In an effort to help Delray Beach residents who have been without reclaimed water for weeks, employees like Curtis Duscan (center) and city contractors Clay Carroll (left) and Anthony Coates have started watering lawns on the barrier island. Jerry Lower/The Coastal Star
Related: Standard safeguards usually stop mix of drinking, recycled water
By Jane Smith
As the lawns of coastal residents continued to parch, Delray Beach pushed the timeline for restoration of reclaimed water service from early March to the end of April, according to city plans.
The reclaimed water lines provide partly treated wastewater meant solely for lawn watering. The lines were installed as part of a settlement that Delray Beach reached with state and federal regulators to stop sending raw sewage into the ocean.
But due to causes the city continues to investigate, the partly treated sewage water cross-contaminated regular drinking water in a small number of houses, which sickened some residents and left a foul smell emanating from some kitchen faucets.
Delray Beach, focused on efforts to contain the coronavirus, now plans to restore the reclaimed water service citywide in phases, with the two public and two private golf courses returning to service first. The courses are west of the interstate. Then, the city would restore the barrier island service in six phases, reversing the order of how the lines were installed.
On March 25, Delray Beach employees distributed door hangers to scores of reclaimed water customers.
It noted that “the majority of potable meters at locations serviced by reclaimed water had the appropriate backflow protection. However, some metered connections had inadequate backflow protection or were not accessible for inspection.”
In those instances, the reclaimed water was locked out of the property.
“There’s some cause for optimism,” said Ned Wehler, a barrier island resident who hand-watered his plants throughout the hot and dry March. He noted this line in the city notice: “Please be advised that it may take up to four weeks for your property to be tested.”
The last time the city watering service stopped by his house was March 7.
But barrier island resident Bill Petry was puzzled by the notice.
In the second paragraph, it said, “The City will perform on-site cross-connection testing of individual properties.” Petry thought the cross-connection inspections were done. Cross-connections can create a health problem because they can possibly allow reclaimed water to mix with drinking water.
“What does it mean? It was not comforting at all,” said Petry, who serves on the board of the Beach Property Owners Association. He and his wife are seasonal residents who planned to return April 1 to New England.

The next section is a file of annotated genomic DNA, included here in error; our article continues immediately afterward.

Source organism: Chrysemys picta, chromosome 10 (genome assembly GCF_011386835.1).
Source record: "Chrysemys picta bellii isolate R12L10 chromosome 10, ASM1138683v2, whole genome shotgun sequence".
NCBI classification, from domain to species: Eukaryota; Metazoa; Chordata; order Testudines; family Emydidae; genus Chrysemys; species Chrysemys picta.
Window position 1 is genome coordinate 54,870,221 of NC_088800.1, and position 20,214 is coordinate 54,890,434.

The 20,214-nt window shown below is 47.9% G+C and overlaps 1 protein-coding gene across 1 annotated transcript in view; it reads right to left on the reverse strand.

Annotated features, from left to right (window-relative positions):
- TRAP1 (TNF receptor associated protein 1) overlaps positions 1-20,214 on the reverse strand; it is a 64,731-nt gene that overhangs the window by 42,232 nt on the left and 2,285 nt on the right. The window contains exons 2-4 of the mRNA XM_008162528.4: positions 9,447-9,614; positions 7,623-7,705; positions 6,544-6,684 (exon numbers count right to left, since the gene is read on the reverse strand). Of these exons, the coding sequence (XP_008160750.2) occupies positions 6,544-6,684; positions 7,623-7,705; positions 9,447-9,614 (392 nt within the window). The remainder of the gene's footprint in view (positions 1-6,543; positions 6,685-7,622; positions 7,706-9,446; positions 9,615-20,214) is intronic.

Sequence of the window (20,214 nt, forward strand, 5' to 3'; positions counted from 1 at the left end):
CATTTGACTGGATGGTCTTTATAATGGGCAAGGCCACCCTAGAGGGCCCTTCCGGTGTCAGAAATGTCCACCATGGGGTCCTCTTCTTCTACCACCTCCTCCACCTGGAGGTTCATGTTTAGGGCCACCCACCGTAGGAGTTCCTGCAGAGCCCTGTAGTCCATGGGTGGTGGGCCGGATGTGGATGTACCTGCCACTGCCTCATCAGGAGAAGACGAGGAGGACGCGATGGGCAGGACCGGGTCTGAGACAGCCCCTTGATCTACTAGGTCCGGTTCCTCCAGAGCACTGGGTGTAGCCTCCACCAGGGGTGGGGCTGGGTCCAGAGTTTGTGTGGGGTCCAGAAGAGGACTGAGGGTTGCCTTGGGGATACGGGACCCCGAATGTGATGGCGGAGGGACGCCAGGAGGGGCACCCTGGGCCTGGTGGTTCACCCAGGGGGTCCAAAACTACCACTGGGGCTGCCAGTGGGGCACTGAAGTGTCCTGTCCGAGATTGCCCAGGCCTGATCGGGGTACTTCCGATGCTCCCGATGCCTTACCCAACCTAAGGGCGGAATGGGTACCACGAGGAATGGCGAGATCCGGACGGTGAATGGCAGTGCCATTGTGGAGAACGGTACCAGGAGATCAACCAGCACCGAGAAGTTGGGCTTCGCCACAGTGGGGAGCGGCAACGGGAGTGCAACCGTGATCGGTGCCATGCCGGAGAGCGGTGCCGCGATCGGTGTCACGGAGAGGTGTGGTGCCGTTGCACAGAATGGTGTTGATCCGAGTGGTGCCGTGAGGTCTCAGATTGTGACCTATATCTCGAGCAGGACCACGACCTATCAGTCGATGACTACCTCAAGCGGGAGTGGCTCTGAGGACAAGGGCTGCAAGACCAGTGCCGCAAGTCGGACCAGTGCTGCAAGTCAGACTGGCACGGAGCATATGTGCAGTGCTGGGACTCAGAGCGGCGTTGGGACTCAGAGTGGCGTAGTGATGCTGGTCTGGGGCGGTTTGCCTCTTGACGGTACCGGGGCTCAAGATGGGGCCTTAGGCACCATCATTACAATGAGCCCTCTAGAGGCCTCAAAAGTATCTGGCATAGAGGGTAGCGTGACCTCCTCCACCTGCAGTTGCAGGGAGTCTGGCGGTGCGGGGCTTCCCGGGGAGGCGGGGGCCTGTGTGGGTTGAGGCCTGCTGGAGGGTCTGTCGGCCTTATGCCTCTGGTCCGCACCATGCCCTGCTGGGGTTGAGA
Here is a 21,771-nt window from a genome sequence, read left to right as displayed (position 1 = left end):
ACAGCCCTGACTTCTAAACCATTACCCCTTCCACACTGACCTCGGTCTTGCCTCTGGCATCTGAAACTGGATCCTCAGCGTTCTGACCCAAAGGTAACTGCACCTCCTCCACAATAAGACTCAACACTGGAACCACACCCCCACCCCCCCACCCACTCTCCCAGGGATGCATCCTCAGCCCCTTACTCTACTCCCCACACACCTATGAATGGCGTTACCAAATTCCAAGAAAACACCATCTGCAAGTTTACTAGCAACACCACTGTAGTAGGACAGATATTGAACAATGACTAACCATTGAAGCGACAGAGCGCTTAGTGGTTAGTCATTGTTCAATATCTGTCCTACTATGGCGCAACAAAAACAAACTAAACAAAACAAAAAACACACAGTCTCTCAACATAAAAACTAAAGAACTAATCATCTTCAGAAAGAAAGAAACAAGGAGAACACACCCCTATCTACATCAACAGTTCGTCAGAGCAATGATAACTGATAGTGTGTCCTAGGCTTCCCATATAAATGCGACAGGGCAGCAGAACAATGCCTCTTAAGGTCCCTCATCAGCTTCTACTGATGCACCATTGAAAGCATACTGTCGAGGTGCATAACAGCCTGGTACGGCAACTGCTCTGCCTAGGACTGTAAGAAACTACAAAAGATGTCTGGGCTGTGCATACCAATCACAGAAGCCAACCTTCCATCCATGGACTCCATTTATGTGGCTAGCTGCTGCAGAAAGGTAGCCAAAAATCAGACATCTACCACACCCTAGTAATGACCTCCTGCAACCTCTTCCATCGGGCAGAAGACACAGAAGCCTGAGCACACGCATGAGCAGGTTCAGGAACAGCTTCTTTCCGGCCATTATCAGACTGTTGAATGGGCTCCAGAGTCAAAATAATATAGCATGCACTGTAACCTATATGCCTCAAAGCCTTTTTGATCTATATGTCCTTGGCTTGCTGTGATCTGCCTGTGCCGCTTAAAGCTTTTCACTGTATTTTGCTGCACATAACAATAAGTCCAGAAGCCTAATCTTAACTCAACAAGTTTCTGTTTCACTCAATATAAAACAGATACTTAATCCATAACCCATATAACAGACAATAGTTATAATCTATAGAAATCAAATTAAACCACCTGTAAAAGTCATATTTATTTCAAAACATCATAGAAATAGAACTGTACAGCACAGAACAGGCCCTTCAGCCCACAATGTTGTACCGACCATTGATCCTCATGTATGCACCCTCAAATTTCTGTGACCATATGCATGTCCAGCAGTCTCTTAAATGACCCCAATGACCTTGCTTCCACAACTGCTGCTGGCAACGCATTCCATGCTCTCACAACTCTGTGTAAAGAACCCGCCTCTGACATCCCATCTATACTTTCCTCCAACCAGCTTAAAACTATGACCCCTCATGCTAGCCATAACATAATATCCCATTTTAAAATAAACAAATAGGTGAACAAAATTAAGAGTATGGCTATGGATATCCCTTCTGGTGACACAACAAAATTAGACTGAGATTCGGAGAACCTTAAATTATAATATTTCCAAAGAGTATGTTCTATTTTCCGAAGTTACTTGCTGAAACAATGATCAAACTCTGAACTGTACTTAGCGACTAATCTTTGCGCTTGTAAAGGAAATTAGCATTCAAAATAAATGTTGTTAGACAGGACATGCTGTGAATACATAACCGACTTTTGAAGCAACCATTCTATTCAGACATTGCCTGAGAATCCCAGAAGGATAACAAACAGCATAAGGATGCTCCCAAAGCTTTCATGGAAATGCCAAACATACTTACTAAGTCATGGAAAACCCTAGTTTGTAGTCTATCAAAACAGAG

Delray Beach turned off its reclaimed water system on Feb. 4 to avoid a citywide boil- water order that the Florida Department of Health wanted. As of March 31, the reclaimed water lines were not working to the barrier island.
The last part of the barrier island system began operating in October 2018, but was flawed from the program’s start in 2005, according to notes from Christine Ferrigan, an industrial pretreatment inspector in the city Utilities Department.
Ferrigan found the reclaimed water system was not installed or monitored properly by outside contractors, according to her notes released by the state Health Department under Florida’s open records law.
Doing so cross-contaminated an unknown number of drinking water lines between October and December 2018 and potentially exposed residents to hepatitis A, Giardia, fecal coliform and other contaminants, according to Ferrigan’s notes.
The Health Department does not have a standard it uses when people claim to be sickened by poor water quality, according to Alexander Shaw, its spokesman. The department relies on the individual health providers to make that determination.
The Health Department was alerted to the Delray Beach situation on Jan. 2 by a concerned resident.
Neither Ferrigan nor Marjorie Craig, who was the utilities director in 2018, could be reached for comment.
As a result of the resident’s complaint — backed up with Ferrigan’s notes — the Health Department asked Delray Beach to issue a citywide boil water order.
Citywide action averted
City Manager George Gretsas, though, was able to persuade the department not to take such drastic action by ordering the reclaimed water system shut down and having all 1,326 reclaimed water connections inspected.
Although no cross-connections were found, city staff discovered that 237 reclaimed water customers citywide did not have backflow preventers, Gretsas said on March 2.
The devices prevent the reclaimed irrigation water from mixing with the drinking water supply, important because the city drinking water is supplied at a lower pressure. Water quality experts, though, say drinking reclaimed water — while not recommended — will not sicken a healthy person.
Delray Beach still has 13 barrier island locations to examine to see whether the drinking water meters have backflow devices, according to Gretsas’ March 16 letter to the Health Department.
He admitted that the city does not have dates that each property was connected to the reclaimed water system. “All available information was collected,” Gretsas wrote on March 16.
“If the city of Delray Beach is found to have failed to notify the DOH as required [of the possibility that residents became sick from drinking poor quality water], then that would be a violation,” wrote Shaw, the county Health Department spokesman. Because of the variables involved, Shaw could not say what the penalty might be.
When it’s finished complying with the Health Department, Delray Beach will hire a forensics firm to review the entire reclaimed water program, according to Gretsas.
“We spent a lot of the taxpayers’ money on city staff time and hiring contractors,” Gretsas said in February. “We want to find the cause before we point fingers.”